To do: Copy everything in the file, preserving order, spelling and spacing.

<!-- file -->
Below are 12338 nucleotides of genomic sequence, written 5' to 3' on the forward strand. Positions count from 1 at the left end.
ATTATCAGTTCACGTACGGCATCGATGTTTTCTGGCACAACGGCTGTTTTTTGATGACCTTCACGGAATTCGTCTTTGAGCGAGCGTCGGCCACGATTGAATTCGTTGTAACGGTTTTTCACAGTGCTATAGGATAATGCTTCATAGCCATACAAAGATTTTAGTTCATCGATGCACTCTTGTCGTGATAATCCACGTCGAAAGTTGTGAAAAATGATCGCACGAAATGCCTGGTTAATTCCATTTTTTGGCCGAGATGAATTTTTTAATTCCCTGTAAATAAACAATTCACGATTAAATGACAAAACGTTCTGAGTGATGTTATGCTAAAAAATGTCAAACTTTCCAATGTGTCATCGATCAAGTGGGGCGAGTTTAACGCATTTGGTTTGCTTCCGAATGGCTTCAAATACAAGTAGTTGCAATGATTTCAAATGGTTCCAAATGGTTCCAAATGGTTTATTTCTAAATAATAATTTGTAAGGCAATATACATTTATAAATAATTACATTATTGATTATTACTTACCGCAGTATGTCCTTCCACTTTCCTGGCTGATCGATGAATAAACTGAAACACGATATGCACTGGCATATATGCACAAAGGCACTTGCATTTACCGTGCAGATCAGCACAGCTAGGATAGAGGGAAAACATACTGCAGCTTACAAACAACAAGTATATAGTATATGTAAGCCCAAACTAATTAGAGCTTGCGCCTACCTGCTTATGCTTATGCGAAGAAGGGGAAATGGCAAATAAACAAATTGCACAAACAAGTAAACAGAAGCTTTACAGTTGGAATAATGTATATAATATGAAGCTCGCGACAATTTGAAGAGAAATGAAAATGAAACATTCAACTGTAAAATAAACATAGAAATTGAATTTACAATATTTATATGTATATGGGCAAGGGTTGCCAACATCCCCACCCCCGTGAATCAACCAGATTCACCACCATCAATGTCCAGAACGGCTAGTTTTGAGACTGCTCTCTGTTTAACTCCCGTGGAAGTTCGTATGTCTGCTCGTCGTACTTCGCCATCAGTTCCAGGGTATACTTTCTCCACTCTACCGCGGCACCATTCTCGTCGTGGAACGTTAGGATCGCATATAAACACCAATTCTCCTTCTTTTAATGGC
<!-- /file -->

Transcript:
Below are 12338 nucleotides of genomic sequence, written 5' to 3' on the forward strand. Positions count from 1 at the left end.
ATTATCAGTTCACGTACGGCATCGATGTTTTCTGGCACAACGGCTGTTTTTTGATGACCTTCACGGAATTCGTCTTTGAGCGAGCGTCGGCCACGATTGAATTCGTTGTAACGGTTTTTCACAGTGCTATAGGATAATGCTTCATAGCCATACAAAGATTTTAGTTCATCGATGCACTCTTGTCGTGATAATCCACGTCGAAAGTTGTGAAAAATGATCGCACGAAATGCCTGGTTAATTCCATTTTTTGGCCGAGATGAATTTTTTAATTCCCTGTAAATAAACAATTCACGATTAAATGACAAAACGTTCTGAGTGATGTTATGCTAAAAAATGTCAAACTTTCCAATGTGTCATCGATCAAGTGGGGCGAGTTTAACGCATTTGGTTTGCTTCCGAATGGCTTCAAATACAAGTAGTTGCAATGATTTCAAATGGTTCCAAATGGTTCCAAATGGTTTATTTCTAAATAATAATTTGTAAGGCAATATACATTTATAAATAATTACATTATTGATTATTACTTACCGCAGTATGTCCTTCCACTTTCCTGGCTGATCGATGAATAAACTGAAACACGATATGCACTGGCATATATGCACAAAGGCACTTGCATTTACCGTGCAGATCAGCACAGCTAGGATAGAGGGAAAACATACTGCAGCTTACAAACAACAAGTATATAGTATATGTAAGCCCAAACTAATTAGAGCTTGCGCCTACCTGCTTATGCTTATGCGAAGAAGGGGAAATGGCAAATAAACAAATTGCACAAACAAGTAAACAGAAGCTTTACAGTTGGAATAATGTATATAATATGAAGCTCGCGACAATTTGAAGAGAAATGAAAATGAAACATTCAACTGTAAAATAAACATAGAAATTGAATTTACAATATTTATATGTATATGGGCAAGGGTTGCCAACATCCCCACCCCCGTGAATCAACCAGATTCACCACCATCAATGTCCAGAACGGCTAGTTTTGAGACTGCTCTCTGTTTAACTCCCGTGGAAGTTCGTATGTCTGCTCGTCGTACTTCGCCATCAGTTCCAGGGTATACTTTCTCCACTCTACCGCGGCACCATTCTCGTCGTGGAACGTTAGGATCGCATATAAACACCAATTCTCCTTCTTTTAATGGC